Improve your skin quality with bath salts



When stocking up on skincare products and toiletries in anticipation of a harsh summer, the one item we give a royal snub is bath salt.

Despite coming in pretty packages, loaded with fancy ingredients, and giving off a sweet scent, we walk past the bath salt display rack at a cosmetic shop and proceed to fetch our facial gels and body creams. Blame it on its pretentious price tag or the popular perception relegating these glittering bathing crystals to the smooth atmosphere of a spa, we have never really explored beyond its expensive packaging.

The benefits of bath salt are many, and go beyond mere exfoliating dead cells to make skin soft and supple. A nice long soak in a tub sprinkled with bath salt releases muscle tension and improves common irritations such as insect bites, minor rashes, calluses on feet, while working on serious skin conditions like athlete's foot, eczema, and psoriasis. 

Just as we cannot do without a sunscreen lotion in summer, a jar of bath salt can be as indispensable if you've caught a bad tan or suffer pigmentation of skin.

How to pick your bath salt
Always ensure the bath salt is crystalline not lumpy, and contain all natural ingredients and nutrients. One can even enhance the benefits of bath salt by infusing it with essential oils such as lavender.

Popular summer bath salts
Orange: It has a fresh, sweet, citrus smell, and helps soothe dry, irritated skin as well as acne-prone skin. Excellent for rubbing on calluses on the feet.
Lavender: Eases nervous tension, relieves pain, disinfects scalp and skin, enhances blood circulation and treats respiratory problems. The benefits of lavender can be attributed to its antiseptic and antifungal properties, hence the best scent to treat skin disorders including wounds and sunburns.
Lemongrass: Bathing in water infused with lemongrass bath salts revitalises the body and relieves symptoms of jetlag, clears headache, and busts stress.

Summer benefits of bath salt
We wonder if there is anything seasonal about using bath salt. In summer, our body tends to become toxic, more acidic and dehydrated, and consistent use of bath salt can boost immunity and cleanse toxins from the body. Twice a week is good frequency.

Bath salt as a beauty product
It is perhaps the most luxurious and feminine beauty product ever known to women as it has both beautifying and therapeutic properties. And soaking up in a tub infused with bath salt is not the only way to reap its benefits. You can also gently rub bath salt over feet, knees, or elbows, with a damp washcloth. Exfoliation should be completed, and exfoliated areas should be rinsed thoroughly, before taking a bath.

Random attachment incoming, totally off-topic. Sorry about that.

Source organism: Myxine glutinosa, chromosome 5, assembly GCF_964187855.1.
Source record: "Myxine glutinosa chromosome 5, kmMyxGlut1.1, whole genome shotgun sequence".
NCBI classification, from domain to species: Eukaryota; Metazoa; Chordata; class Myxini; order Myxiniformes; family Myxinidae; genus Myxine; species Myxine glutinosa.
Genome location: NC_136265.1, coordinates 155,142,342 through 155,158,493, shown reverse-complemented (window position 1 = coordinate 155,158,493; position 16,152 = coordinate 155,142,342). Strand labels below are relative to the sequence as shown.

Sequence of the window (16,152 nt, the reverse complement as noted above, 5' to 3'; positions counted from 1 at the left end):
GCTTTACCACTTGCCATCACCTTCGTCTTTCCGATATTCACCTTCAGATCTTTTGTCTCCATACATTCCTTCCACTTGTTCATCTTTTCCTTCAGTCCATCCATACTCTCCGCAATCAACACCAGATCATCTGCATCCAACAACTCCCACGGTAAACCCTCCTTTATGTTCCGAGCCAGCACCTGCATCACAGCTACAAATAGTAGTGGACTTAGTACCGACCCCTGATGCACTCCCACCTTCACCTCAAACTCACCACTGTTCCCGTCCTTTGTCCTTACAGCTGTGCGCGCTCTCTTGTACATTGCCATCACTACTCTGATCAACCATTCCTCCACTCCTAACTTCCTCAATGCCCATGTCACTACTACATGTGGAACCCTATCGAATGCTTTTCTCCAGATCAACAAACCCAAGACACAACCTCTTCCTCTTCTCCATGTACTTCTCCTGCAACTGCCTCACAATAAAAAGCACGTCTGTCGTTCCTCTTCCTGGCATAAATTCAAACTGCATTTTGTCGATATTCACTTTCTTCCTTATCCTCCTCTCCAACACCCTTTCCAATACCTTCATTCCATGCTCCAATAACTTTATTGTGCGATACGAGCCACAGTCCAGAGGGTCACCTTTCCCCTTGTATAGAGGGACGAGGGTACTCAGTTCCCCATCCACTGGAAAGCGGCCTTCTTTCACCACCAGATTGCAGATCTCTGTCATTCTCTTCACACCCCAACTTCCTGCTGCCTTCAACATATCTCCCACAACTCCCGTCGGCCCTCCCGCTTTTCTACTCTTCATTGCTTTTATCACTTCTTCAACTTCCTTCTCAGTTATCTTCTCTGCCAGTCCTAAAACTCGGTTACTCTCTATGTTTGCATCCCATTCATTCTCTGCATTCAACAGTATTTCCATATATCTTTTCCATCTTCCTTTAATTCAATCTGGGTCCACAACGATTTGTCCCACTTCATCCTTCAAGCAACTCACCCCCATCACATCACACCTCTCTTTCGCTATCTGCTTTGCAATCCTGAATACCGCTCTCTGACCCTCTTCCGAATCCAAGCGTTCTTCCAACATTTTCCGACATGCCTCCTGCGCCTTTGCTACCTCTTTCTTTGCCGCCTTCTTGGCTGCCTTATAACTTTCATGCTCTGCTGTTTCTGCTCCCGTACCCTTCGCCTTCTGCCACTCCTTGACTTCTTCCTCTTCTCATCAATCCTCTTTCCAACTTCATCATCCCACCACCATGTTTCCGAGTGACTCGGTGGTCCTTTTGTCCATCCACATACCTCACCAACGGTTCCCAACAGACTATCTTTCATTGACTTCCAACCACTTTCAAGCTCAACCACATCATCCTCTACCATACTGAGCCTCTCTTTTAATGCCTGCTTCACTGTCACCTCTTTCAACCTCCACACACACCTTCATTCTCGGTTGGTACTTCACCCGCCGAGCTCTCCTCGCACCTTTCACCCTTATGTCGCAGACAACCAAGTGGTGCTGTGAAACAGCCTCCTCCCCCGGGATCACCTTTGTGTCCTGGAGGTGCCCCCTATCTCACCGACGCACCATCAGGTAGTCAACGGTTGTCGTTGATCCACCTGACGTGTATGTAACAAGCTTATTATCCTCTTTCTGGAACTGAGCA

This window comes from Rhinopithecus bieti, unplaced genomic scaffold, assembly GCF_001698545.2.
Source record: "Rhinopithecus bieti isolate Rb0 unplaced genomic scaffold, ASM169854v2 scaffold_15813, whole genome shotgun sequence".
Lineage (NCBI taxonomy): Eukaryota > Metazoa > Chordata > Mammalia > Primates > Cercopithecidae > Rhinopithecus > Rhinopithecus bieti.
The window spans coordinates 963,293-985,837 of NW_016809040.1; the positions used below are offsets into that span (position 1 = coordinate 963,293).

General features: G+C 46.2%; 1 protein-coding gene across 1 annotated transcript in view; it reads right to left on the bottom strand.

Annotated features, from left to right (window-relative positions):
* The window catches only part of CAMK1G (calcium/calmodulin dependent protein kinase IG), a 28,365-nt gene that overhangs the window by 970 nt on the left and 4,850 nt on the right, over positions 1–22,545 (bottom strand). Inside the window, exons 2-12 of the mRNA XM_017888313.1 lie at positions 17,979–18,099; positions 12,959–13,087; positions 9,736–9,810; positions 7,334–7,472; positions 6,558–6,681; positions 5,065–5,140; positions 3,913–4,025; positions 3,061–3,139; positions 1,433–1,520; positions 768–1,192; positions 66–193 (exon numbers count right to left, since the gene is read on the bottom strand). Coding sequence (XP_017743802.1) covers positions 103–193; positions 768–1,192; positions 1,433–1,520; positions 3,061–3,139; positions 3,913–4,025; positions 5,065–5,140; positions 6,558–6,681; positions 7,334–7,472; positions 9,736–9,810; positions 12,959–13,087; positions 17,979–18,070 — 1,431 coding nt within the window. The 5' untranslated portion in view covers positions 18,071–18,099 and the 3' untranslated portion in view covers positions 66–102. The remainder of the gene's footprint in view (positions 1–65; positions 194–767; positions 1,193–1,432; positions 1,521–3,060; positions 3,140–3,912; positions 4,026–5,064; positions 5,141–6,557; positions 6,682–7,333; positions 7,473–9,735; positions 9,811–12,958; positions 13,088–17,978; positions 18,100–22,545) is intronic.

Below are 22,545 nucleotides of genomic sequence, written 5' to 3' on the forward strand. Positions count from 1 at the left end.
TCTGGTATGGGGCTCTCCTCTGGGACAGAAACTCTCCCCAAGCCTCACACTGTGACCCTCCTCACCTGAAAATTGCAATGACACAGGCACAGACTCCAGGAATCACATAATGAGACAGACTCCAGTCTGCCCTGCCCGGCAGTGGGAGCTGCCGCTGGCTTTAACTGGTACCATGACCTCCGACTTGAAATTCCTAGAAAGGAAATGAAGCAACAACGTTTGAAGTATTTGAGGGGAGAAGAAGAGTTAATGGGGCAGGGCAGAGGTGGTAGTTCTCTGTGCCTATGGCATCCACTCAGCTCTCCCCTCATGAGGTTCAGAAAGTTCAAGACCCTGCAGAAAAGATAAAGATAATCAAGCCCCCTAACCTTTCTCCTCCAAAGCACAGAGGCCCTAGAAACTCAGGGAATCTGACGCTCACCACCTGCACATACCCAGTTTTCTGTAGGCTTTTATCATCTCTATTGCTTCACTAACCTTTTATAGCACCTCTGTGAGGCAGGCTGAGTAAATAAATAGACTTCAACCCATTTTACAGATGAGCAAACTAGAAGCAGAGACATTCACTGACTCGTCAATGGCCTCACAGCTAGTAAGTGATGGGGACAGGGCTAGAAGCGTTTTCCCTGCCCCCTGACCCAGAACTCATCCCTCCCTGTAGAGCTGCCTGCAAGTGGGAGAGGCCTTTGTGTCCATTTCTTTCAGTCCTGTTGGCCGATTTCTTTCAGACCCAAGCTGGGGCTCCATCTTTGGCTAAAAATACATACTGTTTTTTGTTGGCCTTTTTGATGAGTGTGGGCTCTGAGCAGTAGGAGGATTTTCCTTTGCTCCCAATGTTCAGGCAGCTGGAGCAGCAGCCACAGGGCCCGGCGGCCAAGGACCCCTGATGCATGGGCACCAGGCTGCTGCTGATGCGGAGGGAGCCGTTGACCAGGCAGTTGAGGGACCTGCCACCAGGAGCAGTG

Homemade bath salt recipe
Fret not if you do not have a large set up with a bathtub, or find them too expensive to be bought off the shelf. Bath salts can be made at home and even be added to a bucket of water and allowed to dissolve for five minutes before taking a bath. Here is a classic recipe to make our own bath salt for a spa-like experience at home.

Lavender aromatherapy bath salt

4 cups Epsom salts
1 cup Celtic Sea Salt (course ground)
5 drops red food colouring
5 drops blue food colouring
30 to 40 drops lavender essential oil (aromatherapy oil)
1 cup baking soda
3 Tablespoons dried lavender blossoms

Dead Sea salts would also be great, or any other quality sea salt. Do not use table salt, as it does not contain all of the beneficial minerals that sea salts have.

1. Take out a large metal or glass bowl (plastic and wood are too porous, and would absorb the scent of the essential oil), and a metal spoon (again, no wood or plastic). Pour in the Epsom salts and sea salts and mix well.

2. Let the five drops of red and five of blue food colouring fall spread across the surface of the salt mixture. Then do the same with the drops of lavender essential oil. Mix thoroughly. This can take a lot of stirring, since the food colouring and essential oils tend to clump together. Once there are no longer any clumps of food colouring you can generally count on the essential oils being well-mixed too.

3. Now add the cup of baking soda and mix well. The baking soda needs to be added last, because it works much better if the essential oils and food colourings are spread thin first (they would clump much worse if added to a mix with baking soda in it).

4. Finally, mix in the dried lavender blossoms. These are added last so that all of the mixing doesn't beat them up too much.

5. Store the bath salt mixture in an air-tight glass or metal container.

Next time you have difficulty falling asleep at night, or are not able to get past work-related stress, you know exactly what to do.

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"I've bought my 3rd box of lavender tea in 30 days. I absolutely love it! I ad it to my Five Roses in my tea pot in the morning. I struggle to enjoy any cup of tea without it since I started drinking it.” - Katrien Grobler - CEO Faithful to Nature


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Lavender in Lavender Hill is managed by The Other Option

Monday - Friday: 9 a.m - 5 p.m

+27 (0)82 940 8390

Fish Hoek, Western Cape, South Africa

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